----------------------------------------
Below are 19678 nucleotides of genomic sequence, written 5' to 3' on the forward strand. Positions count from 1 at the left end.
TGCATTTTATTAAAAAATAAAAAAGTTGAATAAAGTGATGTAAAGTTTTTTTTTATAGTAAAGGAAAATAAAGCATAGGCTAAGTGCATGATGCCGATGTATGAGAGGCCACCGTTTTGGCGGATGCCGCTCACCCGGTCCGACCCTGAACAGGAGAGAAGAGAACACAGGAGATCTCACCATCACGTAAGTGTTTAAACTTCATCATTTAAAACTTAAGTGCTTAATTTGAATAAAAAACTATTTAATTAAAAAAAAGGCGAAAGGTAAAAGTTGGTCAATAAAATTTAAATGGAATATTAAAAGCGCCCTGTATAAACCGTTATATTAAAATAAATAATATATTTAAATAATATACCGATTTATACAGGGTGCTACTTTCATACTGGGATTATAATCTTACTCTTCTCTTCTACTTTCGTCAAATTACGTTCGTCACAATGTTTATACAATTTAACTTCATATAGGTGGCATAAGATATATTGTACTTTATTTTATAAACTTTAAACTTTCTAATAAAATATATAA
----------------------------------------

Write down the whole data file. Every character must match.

Below are 19678 nucleotides of genomic sequence, written 5' to 3' on the forward strand. Positions count from 1 at the left end.
TGCATTTTATTAAAAAATAAAAAAGTTGAATAAAGTGATGTAAAGTTTTTTTTTATAGTAAAGGAAAATAAAGCATAGGCTAAGTGCATGATGCCGATGTATGAGAGGCCACCGTTTTGGCGGATGCCGCTCACCCGGTCCGACCCTGAACAGGAGAGAAGAGAACACAGGAGATCTCACCATCACGTAAGTGTTTAAACTTCATCATTTAAAACTTAAGTGCTTAATTTGAATAAAAAACTATTTAATTAAAAAAAAGGCGAAAGGTAAAAGTTGGTCAATAAAATTTAAATGGAATATTAAAAGCGCCCTGTATAAACCGTTATATTAAAATAAATAATATATTTAAATAATATACCGATTTATACAGGGTGCTACTTTCATACTGGGATTATAATCTTACTCTTCTCTTCTACTTTCGTCAAATTACGTTCGTCACAATGTTTATACAATTTAACTTCATATAGGTGGCATAAGATATATTGTACTTTATTTTATAAACTTTAAACTTTCTAATAAAATATATAA